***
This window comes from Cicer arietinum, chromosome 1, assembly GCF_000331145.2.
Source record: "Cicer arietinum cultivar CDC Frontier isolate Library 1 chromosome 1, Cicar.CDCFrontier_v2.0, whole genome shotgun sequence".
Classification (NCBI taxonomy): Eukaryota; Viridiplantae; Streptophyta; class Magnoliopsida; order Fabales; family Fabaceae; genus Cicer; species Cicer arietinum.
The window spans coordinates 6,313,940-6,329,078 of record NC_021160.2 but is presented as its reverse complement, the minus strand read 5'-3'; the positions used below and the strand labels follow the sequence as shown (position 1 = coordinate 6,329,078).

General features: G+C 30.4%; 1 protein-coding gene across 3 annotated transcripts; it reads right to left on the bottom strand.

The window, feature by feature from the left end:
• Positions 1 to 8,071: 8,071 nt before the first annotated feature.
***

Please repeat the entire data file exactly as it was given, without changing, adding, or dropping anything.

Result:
This window comes from Cicer arietinum, chromosome 1, assembly GCF_000331145.2.
Source record: "Cicer arietinum cultivar CDC Frontier isolate Library 1 chromosome 1, Cicar.CDCFrontier_v2.0, whole genome shotgun sequence".
Classification (NCBI taxonomy): Eukaryota; Viridiplantae; Streptophyta; class Magnoliopsida; order Fabales; family Fabaceae; genus Cicer; species Cicer arietinum.
The window spans coordinates 6,313,940-6,329,078 of record NC_021160.2 but is presented as its reverse complement, the minus strand read 5'-3'; the positions used below and the strand labels follow the sequence as shown (position 1 = coordinate 6,329,078).

General features: G+C 30.4%; 1 protein-coding gene across 3 annotated transcripts; it reads right to left on the bottom strand.

The window, feature by feature from the left end:
• Positions 1 to 8,071: 8,071 nt before the first annotated feature.